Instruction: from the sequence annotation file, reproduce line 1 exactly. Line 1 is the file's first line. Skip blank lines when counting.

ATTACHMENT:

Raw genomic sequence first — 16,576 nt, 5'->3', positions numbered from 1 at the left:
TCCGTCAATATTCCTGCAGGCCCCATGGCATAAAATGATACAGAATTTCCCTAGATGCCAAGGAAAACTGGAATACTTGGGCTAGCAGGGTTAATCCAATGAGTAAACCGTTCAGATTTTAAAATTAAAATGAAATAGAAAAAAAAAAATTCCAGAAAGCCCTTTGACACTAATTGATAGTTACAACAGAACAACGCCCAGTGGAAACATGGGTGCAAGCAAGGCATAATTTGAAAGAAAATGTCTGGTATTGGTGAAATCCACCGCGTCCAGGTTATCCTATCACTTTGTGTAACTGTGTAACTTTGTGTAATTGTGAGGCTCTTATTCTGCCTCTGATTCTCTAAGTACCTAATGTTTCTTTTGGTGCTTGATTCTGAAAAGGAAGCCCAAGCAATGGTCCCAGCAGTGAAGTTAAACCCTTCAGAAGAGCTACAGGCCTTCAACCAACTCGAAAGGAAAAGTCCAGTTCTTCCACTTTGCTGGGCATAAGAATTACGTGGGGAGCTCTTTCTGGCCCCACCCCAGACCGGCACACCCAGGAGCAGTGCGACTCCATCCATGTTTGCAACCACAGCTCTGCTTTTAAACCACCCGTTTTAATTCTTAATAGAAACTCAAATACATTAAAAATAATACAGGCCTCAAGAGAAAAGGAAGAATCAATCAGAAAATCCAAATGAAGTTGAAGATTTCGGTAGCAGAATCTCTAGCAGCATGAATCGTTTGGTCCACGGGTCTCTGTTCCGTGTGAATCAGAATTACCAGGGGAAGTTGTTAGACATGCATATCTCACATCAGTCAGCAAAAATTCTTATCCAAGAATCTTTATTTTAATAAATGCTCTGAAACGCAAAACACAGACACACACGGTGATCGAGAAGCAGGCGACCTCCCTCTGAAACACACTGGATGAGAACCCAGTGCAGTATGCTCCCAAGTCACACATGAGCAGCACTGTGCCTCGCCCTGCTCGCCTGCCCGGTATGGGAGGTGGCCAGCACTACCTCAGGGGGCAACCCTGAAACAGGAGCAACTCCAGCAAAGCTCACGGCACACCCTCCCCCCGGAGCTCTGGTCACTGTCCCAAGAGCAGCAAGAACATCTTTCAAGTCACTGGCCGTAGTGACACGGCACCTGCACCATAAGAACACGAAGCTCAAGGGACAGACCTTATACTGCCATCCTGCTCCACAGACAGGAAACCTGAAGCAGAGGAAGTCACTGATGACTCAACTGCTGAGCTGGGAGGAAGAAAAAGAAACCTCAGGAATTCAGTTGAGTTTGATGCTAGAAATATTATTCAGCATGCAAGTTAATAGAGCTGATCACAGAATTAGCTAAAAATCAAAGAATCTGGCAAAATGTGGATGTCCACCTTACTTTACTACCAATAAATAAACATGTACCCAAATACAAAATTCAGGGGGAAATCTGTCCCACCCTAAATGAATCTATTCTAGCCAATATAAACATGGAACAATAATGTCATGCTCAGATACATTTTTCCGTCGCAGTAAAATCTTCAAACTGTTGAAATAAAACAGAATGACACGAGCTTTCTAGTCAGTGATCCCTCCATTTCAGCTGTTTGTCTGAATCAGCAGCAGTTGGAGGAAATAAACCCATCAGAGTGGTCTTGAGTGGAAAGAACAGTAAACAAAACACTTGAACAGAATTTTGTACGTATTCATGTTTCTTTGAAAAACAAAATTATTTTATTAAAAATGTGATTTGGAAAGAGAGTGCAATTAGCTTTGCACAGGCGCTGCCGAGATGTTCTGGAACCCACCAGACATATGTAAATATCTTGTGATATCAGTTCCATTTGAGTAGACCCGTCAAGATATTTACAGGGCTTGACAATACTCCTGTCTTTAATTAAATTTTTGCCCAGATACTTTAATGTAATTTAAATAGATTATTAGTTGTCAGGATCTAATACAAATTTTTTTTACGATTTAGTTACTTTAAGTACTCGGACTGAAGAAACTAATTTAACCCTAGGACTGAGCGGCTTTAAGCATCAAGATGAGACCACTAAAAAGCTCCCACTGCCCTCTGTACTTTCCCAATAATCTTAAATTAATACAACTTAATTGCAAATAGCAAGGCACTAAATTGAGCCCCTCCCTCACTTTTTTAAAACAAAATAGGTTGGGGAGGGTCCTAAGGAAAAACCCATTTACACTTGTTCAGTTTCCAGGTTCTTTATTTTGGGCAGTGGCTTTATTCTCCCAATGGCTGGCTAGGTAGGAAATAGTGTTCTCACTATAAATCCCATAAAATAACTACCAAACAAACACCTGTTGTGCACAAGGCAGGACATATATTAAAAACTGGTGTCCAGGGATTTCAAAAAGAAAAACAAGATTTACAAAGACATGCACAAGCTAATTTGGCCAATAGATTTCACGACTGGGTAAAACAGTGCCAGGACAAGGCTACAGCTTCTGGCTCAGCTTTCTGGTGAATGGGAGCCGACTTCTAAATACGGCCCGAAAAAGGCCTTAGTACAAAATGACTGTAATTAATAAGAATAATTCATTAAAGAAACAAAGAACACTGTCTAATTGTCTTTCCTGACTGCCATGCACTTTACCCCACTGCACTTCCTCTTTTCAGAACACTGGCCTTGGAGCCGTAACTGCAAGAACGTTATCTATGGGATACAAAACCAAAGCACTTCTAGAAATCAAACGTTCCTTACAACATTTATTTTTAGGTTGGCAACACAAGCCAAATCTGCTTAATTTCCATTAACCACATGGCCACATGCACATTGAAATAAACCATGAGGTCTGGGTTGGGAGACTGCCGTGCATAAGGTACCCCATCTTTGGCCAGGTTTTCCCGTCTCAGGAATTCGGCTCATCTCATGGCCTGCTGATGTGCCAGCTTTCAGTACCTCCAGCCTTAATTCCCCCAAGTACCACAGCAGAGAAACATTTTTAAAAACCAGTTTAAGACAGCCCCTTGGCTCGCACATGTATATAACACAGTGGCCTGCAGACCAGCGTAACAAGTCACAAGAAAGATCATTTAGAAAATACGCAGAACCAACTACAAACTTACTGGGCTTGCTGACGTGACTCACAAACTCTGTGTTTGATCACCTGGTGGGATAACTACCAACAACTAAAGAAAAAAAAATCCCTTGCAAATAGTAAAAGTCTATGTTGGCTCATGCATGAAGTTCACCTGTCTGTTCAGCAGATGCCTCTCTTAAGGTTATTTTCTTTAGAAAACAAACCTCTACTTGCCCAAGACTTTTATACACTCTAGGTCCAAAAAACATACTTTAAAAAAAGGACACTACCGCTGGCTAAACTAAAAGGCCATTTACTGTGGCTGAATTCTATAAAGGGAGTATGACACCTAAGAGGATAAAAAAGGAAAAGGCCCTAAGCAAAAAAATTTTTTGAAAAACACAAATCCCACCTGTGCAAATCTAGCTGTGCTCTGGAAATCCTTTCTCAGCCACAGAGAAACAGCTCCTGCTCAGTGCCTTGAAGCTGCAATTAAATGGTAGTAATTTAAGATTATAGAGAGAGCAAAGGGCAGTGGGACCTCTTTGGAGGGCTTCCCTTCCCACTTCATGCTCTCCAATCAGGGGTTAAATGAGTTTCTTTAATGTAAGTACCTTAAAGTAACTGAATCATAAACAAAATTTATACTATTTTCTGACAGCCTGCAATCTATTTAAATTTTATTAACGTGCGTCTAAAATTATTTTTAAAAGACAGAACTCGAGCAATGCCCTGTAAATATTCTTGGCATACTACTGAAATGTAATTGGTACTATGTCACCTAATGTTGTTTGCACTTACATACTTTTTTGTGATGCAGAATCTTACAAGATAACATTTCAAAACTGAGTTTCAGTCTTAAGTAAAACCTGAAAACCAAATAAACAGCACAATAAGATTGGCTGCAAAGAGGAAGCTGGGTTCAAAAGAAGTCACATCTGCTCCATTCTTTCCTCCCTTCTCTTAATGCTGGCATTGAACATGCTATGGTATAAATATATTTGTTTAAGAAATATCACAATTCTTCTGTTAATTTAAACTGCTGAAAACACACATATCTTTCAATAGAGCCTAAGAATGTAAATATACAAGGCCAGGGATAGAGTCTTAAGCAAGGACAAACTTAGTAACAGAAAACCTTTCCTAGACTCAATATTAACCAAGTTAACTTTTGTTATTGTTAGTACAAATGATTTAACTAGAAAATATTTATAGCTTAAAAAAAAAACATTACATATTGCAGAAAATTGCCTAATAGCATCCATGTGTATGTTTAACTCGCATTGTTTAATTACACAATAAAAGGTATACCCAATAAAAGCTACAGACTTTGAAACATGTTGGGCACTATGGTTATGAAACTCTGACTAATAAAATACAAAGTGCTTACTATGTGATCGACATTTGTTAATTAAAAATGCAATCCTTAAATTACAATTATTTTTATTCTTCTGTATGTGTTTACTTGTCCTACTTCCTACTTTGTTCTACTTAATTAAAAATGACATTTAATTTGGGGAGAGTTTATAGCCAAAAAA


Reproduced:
Raw genomic sequence first — 16,576 nt, 5'->3', positions numbered from 1 at the left: